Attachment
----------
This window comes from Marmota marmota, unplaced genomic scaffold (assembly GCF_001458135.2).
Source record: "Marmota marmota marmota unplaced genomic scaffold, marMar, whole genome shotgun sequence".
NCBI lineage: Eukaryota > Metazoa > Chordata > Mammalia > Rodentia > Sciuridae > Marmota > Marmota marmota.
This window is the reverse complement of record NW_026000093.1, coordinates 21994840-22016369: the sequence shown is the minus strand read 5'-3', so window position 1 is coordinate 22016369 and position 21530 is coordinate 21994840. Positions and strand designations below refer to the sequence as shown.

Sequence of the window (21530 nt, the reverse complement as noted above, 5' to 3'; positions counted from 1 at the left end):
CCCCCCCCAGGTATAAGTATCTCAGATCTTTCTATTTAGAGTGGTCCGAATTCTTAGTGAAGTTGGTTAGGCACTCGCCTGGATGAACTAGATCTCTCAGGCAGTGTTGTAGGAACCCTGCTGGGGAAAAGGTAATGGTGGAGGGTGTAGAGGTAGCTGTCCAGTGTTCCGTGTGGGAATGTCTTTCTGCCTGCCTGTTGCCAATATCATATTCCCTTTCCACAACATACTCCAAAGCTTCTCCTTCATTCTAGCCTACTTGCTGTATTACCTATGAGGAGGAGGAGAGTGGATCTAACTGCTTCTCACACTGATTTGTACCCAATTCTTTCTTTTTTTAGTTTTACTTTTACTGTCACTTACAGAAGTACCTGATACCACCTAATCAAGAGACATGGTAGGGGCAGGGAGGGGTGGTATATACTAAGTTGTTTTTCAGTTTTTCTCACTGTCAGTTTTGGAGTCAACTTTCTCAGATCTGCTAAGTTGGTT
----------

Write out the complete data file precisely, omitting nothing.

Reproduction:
This window comes from Marmota marmota, unplaced genomic scaffold (assembly GCF_001458135.2).
Source record: "Marmota marmota marmota unplaced genomic scaffold, marMar, whole genome shotgun sequence".
NCBI lineage: Eukaryota > Metazoa > Chordata > Mammalia > Rodentia > Sciuridae > Marmota > Marmota marmota.
This window is the reverse complement of record NW_026000093.1, coordinates 21994840-22016369: the sequence shown is the minus strand read 5'-3', so window position 1 is coordinate 22016369 and position 21530 is coordinate 21994840. Positions and strand designations below refer to the sequence as shown.

Sequence of the window (21530 nt, the reverse complement as noted above, 5' to 3'; positions counted from 1 at the left end):
CCCCCCCCAGGTATAAGTATCTCAGATCTTTCTATTTAGAGTGGTCCGAATTCTTAGTGAAGTTGGTTAGGCACTCGCCTGGATGAACTAGATCTCTCAGGCAGTGTTGTAGGAACCCTGCTGGGGAAAAGGTAATGGTGGAGGGTGTAGAGGTAGCTGTCCAGTGTTCCGTGTGGGAATGTCTTTCTGCCTGCCTGTTGCCAATATCATATTCCCTTTCCACAACATACTCCAAAGCTTCTCCTTCATTCTAGCCTACTTGCTGTATTACCTATGAGGAGGAGGAGAGTGGATCTAACTGCTTCTCACACTGATTTGTACCCAATTCTTTCTTTTTTTAGTTTTACTTTTACTGTCACTTACAGAAGTACCTGATACCACCTAATCAAGAGACATGGTAGGGGCAGGGAGGGGTGGTATATACTAAGTTGTTTTTCAGTTTTTCTCACTGTCAGTTTTGGAGTCAACTTTCTCAGATCTGCTAAGTTGGTT